The Week in Numbers: Singapore in Focus

Homeowners of potential en bloc sites in Singapore are attempting to cash in on the current optimism surrounding the local property market. For instance, owners of Mandarin Gardens, a 99-year lease condominium that sits on a whopping one million square feet piece of land, have set up a committee to try to push the sale of its property to developers. Experts believe that if it goes through, the deal could potentially be worth more than a billion dollars.

Elsewhere, owners of the 1.1 million square foot Braddel View estate voted to form its collective sales committee. Cashew Heights, a 999-year leasehold estate that sits on 953,000 square feet of land is also trying to sell en bloc. So far, the biggest successful collective sale to date is Farrer Court, which was sold for $1.34 billion. The total land area of that property measured at 838,488 square feet. Last year, more than 30 collective sales were made for a total sale price of almost $8.7 billion.

Changi Airport handled a record number of passengers, flights, and cargo last year. Total passenger traffic grew by 6% on a yearly basis to 62.2 million. Aircraft movements rose by 3.5% to 373,200 landings and take-offs. That equates to around 1,022 each day and about 7,200 flights a week. Air cargo also grew by 8% to 2.13 million tonnes. Kuala Lumpur was Changi’s top city link. Among the top 10 country links, India and China reported the largest growth of 16% and 12% respectively.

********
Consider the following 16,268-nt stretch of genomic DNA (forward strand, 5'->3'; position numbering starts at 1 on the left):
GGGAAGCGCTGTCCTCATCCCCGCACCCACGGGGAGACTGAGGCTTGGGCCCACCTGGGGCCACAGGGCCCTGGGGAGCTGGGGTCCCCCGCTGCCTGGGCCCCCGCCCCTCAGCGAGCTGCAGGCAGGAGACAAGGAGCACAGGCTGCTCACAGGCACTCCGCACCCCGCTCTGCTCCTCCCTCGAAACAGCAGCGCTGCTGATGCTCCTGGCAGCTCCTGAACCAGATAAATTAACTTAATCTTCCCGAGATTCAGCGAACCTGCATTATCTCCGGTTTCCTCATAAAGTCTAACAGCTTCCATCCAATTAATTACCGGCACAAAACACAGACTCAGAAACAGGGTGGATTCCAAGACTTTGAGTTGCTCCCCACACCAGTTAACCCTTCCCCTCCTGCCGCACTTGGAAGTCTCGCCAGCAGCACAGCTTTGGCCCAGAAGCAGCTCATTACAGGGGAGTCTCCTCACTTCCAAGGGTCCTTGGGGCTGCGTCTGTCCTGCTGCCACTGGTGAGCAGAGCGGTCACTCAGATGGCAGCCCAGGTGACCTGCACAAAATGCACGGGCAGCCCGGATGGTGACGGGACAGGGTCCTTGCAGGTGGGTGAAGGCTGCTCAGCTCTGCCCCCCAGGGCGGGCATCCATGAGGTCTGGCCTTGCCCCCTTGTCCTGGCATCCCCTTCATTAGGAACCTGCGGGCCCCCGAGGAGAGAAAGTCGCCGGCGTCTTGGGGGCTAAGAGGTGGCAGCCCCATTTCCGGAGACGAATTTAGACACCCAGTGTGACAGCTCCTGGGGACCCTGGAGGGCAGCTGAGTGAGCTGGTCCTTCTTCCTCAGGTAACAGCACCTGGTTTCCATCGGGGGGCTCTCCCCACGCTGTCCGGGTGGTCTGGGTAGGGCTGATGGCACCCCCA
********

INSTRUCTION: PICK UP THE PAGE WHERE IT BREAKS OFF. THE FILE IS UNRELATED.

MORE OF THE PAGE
Air travel in the Asia Pacific is expected to triple in the next 20 years. Changi is, therefore, growing its capacity to cater to this growth. Terminal 1 is being upgraded, together with the development of Jewel Changi Airport. This will increase Changi’s handling capacity to 85 million passengers a year. A new terminal, Terminal 5, is pencilled in for completion in 2030. Once completed, it can handle an additional 70 million passengers yearly.

South Korea has been ranked first in the 2018 Bloomberg Innovation Index for the fifth consecutive year. Singapore is also ranked highly at 3rd place, just behind Sweden in second. The United States fell to 11th spot, the first time it has ranked outside the top 10 for six years.

Meanwhile, top executives around the world are more optimistic about the global economy than ever before. A survey of 1,300 CEOs conducted by the World Economic Forum found that 57% believe the global growth will accelerate in the next year. That is an increase from the 29% in last year’s poll, and also represents the biggest yearly rise. Optimism in the United States rose from 24% to 59%. However, there has been a drop in confidence in Britain from 41% to 34%, possibly due to the complicated negotiations of Brexit.

However, not all is rainbows and butterflies. 28% of CEOs are worried about the lack of workers with digital skills. 24% of CEOs in the financial services sector are planning staff cuts, mostly are due to technology and automation. 40% of those polled are also concerned about geopolitical uncertainty, cyber threats, terrorism, availability of critical skills and populism.

And lastly, the roadmap for Singapore’s professional services sector has been unveiled. The sector’s Industry Transformation Map (ITM) aims to provide workers with skills in high-growth areas like data science, analytics and artificial intelligence. The target is for the industry to grow by 4.6% each year for the next five years. That equates to $31 billion in value added by 2020. Through the value it adds, it hopes to generate around 5,500 new jobs in this sector each year. Firms in the professional services industry, which include consulting, accounting, legal, advertising, architectural and engineering services, employed 230,000 people in 2016, contributing $25 billion, or around 6.5% of Singapore’s GDP.

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